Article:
I agree with Mark in that he probably observed it but didn't see it as a particularly relevant concept in terms of a value judgement. Especially in that many of his contemporaries used race as a mechanism to put down groups of people, I feel like Darwin probably observed and took note of it but didn't use it to make any value judgement about a particular group of people. I do think that Darwin would think race is a particulary interesting phenomenon though and would have liked to study it a lot. It's an interesting variation of people and its one in which you can see the gradual changes and gradient that he essentially bases his theory on.


~~ Sara Ray




I agree with Sara that Darwin would truly be fascinated by the concept of race.  I was recently thinking, though, that most of Darwin's early work focused on smaller species such as Darwin's finches.  I feel that the idea of race may have stemmed from the concept of variation in species.  Although humans are all one species, this is somewhat confounded by the introduction of the term 'race.'  Race appears to be a term replacing species.  In social darwinism, if it is not politically / religiously correct to consider certain humans to be of different species--this could be bypassed through the utilization of the term race.  People do vary in physical appearance, etc., but Darwin would have conflicting emotions over the use of this evidence for politics and national expansion (by unjustly separating one 'race' from another).


Mark Smith




The concept of race was acknowledged by Charles Darwin, but whether he felt it was particularly valid or useful is up for debate. Race has become quite a heated topic in society, delineating between peoples and in turn ranking some against others. When discussing the topic, Darwin would most likely come to question, where one draws the line between races. As he states, there are slight changes and progressions in each successive generation, and no offspring is identical to a parent. How can we make a clear distinction between people who are constantly changing? I think that Darwin would feel that race was not extremely valid – being based on more arbitrary distinguishers but may feel that race, as it has been used today, may be useful. As Darwin states, “I am convinced that intentional and occasional selection has been the main agent in the production of our domestic races”. According to Darwin, people have made a conscience effort to produce a more fit and superior offspring. Today, race has added another level of competition to our society. The concept of “survival of the fittest” can be extrapolated to fit within the confines of social Darwinism – people are fighting to survive in society, to be the most successful, to live more comfortably, to be subjected to less discrimination. With race often putting people against one another, the competition gets fiercer, and only the strong survive. With this being said though, Darwin also acknowledges that although this intentional selection has probably helped us evolve, he also continues by saying, “But however this may be, its great power of modification has been indisputably shown in later times.” It is scientific evolution, which has no regards for subjective categories and value judgments that has actually produced the changes.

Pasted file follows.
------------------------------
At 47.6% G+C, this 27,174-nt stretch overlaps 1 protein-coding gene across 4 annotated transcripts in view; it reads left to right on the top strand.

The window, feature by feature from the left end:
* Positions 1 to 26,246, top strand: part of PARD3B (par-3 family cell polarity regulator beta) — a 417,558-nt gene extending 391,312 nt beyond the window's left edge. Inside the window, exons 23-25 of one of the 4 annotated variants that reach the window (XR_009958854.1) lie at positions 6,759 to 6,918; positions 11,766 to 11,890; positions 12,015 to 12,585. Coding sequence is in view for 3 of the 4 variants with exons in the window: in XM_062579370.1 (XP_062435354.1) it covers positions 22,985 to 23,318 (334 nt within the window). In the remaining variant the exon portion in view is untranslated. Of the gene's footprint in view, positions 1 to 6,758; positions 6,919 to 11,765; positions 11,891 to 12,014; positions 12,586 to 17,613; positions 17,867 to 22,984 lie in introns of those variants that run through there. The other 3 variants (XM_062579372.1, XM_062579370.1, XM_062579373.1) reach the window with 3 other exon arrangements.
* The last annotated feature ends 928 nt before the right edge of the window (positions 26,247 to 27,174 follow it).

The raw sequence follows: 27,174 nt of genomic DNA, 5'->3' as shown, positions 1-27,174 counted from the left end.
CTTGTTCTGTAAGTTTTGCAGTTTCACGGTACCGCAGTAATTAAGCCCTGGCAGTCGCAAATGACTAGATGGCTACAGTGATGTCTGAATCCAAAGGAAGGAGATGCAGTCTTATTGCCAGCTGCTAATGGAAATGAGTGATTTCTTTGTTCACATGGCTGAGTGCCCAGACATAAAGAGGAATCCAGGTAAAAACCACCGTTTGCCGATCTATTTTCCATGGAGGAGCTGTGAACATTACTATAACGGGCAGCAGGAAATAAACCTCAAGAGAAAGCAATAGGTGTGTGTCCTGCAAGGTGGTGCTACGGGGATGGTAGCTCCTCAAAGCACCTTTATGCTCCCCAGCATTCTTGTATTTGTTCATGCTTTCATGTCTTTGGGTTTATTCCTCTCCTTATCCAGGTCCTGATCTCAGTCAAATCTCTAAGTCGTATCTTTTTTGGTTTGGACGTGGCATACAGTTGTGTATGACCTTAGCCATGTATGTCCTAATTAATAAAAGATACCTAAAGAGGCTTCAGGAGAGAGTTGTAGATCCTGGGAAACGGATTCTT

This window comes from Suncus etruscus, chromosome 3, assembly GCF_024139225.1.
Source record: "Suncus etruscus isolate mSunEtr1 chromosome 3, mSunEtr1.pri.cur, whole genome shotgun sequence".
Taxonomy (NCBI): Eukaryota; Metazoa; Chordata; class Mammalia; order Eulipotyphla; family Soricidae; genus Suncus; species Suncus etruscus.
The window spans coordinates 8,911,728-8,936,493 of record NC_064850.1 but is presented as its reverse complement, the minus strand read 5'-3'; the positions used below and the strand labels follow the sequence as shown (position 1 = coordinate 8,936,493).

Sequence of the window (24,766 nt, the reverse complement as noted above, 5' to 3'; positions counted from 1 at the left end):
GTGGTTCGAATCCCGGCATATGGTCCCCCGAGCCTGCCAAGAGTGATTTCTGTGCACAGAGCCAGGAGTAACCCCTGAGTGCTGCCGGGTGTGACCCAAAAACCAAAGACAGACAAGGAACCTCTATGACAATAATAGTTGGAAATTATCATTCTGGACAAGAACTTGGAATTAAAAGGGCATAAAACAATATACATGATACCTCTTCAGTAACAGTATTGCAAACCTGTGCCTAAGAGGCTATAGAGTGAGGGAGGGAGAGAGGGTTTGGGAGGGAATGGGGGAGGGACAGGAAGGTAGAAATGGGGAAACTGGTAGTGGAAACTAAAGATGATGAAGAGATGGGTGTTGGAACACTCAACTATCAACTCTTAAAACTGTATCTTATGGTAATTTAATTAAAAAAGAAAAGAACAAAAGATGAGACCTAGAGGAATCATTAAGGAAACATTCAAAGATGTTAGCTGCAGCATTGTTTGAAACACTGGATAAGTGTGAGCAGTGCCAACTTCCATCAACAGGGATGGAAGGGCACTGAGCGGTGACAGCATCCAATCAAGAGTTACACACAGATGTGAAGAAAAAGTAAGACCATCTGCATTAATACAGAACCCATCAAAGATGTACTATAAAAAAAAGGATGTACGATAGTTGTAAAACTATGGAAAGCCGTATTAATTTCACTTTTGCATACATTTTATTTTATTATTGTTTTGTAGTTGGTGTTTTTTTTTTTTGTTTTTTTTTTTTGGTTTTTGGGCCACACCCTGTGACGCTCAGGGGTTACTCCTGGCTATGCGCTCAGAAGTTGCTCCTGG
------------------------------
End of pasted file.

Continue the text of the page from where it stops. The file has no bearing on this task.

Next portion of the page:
- Anne Cleary



If you look at the time period in which Darwin was writing, there is a good reason as to why he opted not to openly discuss the topic of racism or really apply evolution to human development. His work on evolution was incredibly progressive for the time and created quite a disruption when applied to the plant and animal kingdoms alone. When anthropological thinkers such as Tylor and Morgan came forward in the later half of the nineteenth century, they relied upon Darwin’s ideas of evolution to validate the concept of unilinear evolution applying to societies. While Tylor and Morgan were clearly racist by today’s standards, classifying European societies as the epitome of civilization and relegating African and other “simpler” societies to a status of savagery or barbarism, I would have to agree with those who believe that Darwin did not feel the same way. He did not look to the various species of finches from the Galapagos in a hierarchical nature, placing more value on those that came from one island. Instead, he saw their differences as adaptations which accrued over time as a means for survival. If we carry Darwin’s thought over into the anthropological realm, I would have to agree with Emma in believing that he would label racial and cultural differences as human adaptations made in an attempt to acclimate to a specific environment.